Wizards/Bullets Team History: A Statistical Search Part 2 | Wizards Blog Truth About It.net

Wizards/Bullets Team History: A Statistical Search Part 2

Updated: September 8, 2010

Click here for part one of the TAI Basketball-Reference.com statistical research assignment, featuring a search for what opposing player has scored the most off the bench against the Wizards/Bullets since ’86-87 and the observations of Arish Narayen and Adam McGinnis. Part two, with my second search example and the findings of John Townsend and Rashad Mobley, is below.

[The Number Cruncher – Dupont Circle, Washington, D.C. – K. Weidie]

For my second quick example using BBR’s database, I selected the “Team Season Finder” and ran a simple search to see which Bullets/Wizards team averaged the most assists per game in the shot clock era (starting in 1954-55). (Click here for the full results.)

The ’89-90 Bullets averaged 27 assists per game. Darrell Walker led the team with 8.0 per game, John “Hot Plate” Williams was second with 4.7 per, and Bernard King was third with 4.6 assists per game. That year, the Bullets finished fourth in the NBA in total assists, and they were the only team in the top 11 in total assists that did not make the playoffs. The ’89-90 Bullets finished 31-51.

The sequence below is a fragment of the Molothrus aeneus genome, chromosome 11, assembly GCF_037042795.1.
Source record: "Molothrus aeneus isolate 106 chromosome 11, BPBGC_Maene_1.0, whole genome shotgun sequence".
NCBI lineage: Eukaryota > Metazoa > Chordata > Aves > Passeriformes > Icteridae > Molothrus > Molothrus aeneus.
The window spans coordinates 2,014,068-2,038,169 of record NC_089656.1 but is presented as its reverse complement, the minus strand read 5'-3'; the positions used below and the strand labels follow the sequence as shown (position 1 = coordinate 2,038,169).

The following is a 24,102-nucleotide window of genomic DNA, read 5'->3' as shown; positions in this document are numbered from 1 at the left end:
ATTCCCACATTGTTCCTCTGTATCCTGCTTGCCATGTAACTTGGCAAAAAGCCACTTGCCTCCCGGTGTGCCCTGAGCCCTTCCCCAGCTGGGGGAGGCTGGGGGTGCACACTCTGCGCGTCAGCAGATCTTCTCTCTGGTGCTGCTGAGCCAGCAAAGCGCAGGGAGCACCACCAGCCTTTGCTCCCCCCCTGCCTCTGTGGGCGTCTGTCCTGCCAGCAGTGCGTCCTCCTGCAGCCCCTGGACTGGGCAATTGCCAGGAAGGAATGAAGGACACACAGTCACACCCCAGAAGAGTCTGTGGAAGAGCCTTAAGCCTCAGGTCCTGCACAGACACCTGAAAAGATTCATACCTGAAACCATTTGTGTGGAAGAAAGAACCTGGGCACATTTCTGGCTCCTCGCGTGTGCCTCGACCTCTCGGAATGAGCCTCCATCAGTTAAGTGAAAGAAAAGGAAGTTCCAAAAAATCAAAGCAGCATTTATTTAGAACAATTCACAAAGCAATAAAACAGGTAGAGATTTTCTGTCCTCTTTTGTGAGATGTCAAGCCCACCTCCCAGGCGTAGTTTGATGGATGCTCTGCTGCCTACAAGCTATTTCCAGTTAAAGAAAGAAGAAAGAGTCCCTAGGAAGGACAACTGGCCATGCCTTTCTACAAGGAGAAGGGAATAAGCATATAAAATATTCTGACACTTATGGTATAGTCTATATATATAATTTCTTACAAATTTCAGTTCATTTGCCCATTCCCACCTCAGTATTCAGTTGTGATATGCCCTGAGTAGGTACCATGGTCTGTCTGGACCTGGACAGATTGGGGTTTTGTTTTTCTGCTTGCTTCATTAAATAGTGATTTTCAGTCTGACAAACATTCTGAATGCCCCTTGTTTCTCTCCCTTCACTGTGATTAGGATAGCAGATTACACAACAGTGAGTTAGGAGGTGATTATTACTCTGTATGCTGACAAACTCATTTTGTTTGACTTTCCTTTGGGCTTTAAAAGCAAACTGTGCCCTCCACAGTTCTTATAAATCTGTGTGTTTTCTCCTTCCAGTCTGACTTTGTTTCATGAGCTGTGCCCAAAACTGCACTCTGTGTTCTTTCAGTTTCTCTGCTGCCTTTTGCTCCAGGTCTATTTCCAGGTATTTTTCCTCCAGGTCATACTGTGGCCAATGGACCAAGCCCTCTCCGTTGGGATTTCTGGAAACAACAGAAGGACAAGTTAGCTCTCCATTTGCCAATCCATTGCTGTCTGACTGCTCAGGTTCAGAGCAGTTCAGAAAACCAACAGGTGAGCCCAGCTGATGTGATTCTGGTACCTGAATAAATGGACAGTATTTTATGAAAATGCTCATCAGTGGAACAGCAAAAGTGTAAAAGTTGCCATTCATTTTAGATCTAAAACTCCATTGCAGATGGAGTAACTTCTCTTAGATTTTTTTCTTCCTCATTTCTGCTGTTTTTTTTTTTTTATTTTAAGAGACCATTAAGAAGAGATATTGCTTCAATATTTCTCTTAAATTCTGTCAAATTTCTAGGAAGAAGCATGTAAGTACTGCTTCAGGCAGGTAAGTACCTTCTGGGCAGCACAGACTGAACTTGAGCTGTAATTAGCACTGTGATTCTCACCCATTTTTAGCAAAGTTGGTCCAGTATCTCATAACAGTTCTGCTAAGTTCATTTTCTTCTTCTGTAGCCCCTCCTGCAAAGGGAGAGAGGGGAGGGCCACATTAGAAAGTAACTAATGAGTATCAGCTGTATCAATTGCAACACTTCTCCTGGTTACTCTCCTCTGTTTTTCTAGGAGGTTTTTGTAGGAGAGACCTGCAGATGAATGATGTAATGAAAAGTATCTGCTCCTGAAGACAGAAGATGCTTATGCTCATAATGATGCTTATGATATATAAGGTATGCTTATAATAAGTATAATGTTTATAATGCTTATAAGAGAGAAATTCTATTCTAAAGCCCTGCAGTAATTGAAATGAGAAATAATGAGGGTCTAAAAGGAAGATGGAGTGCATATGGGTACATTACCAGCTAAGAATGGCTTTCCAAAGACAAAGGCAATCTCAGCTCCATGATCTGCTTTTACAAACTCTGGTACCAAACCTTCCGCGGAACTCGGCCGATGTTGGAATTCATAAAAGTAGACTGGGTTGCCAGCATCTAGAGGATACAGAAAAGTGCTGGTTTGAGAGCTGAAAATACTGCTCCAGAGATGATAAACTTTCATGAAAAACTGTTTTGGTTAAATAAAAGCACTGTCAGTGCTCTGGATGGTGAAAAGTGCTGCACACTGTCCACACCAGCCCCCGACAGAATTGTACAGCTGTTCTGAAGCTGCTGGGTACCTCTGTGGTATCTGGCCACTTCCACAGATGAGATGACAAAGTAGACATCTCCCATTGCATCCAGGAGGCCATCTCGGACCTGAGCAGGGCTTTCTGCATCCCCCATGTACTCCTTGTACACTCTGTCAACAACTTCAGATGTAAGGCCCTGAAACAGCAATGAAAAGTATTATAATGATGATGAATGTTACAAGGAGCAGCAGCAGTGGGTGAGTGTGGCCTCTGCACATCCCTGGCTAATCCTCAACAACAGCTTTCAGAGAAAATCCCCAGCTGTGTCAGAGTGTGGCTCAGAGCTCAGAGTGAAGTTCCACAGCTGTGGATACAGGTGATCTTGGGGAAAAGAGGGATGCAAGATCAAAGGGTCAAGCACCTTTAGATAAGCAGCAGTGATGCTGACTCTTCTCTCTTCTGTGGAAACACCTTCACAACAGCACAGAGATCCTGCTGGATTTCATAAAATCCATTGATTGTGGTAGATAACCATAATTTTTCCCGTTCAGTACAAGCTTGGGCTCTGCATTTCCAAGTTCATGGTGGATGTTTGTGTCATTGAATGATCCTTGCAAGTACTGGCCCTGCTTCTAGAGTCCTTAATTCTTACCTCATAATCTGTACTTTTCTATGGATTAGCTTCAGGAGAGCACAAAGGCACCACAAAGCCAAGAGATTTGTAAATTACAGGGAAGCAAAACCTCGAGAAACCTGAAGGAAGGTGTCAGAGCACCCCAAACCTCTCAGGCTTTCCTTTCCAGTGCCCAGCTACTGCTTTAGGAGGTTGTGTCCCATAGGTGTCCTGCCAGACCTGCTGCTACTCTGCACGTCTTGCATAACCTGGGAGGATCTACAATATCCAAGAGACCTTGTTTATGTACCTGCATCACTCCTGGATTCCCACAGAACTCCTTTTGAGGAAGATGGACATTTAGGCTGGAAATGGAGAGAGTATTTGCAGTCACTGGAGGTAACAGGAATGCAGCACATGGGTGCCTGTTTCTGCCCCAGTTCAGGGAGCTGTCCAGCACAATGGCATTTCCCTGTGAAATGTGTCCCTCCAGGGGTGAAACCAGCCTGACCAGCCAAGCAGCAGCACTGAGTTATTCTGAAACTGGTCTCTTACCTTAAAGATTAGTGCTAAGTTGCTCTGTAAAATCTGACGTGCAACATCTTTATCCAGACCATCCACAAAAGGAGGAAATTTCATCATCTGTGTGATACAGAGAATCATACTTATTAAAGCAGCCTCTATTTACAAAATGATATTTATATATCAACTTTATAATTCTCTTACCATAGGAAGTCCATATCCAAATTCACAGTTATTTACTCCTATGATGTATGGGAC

Of course, the ‘Assists Per Game’ stat doesn’t exactly tell the whole story. You must factor in Pace (an estimate of team possessions per 48 minutes) to account for how much a team was really passing. Using BBR’s available Pace stat for each season, and my own number crunching, I was able to find out that the 1983-84 Bullets, led by Frank Johnson with 6.9 assists per game, had the best Assist Per Game/Pace ratio (basically assists per possession), and that came to 0.274. That ’89-90 team didn’t lag too far behind, finishing second best with a ratio of 0.272.

Worth noting that the teams in the Ernie Grunfeld era, seven seasons from ’03-04 to current, all finished in the bottom 12 of team assists/possession for the 37 total seasons the franchise has played in the shot clock era, the worst being the ’05-06 Wizards that only netted 0.202 assists per possession. The 19-win 2008-09 team had the best ratio at 0.220. Seems like a Grunfeld-orchestrated team really needs some willing passers.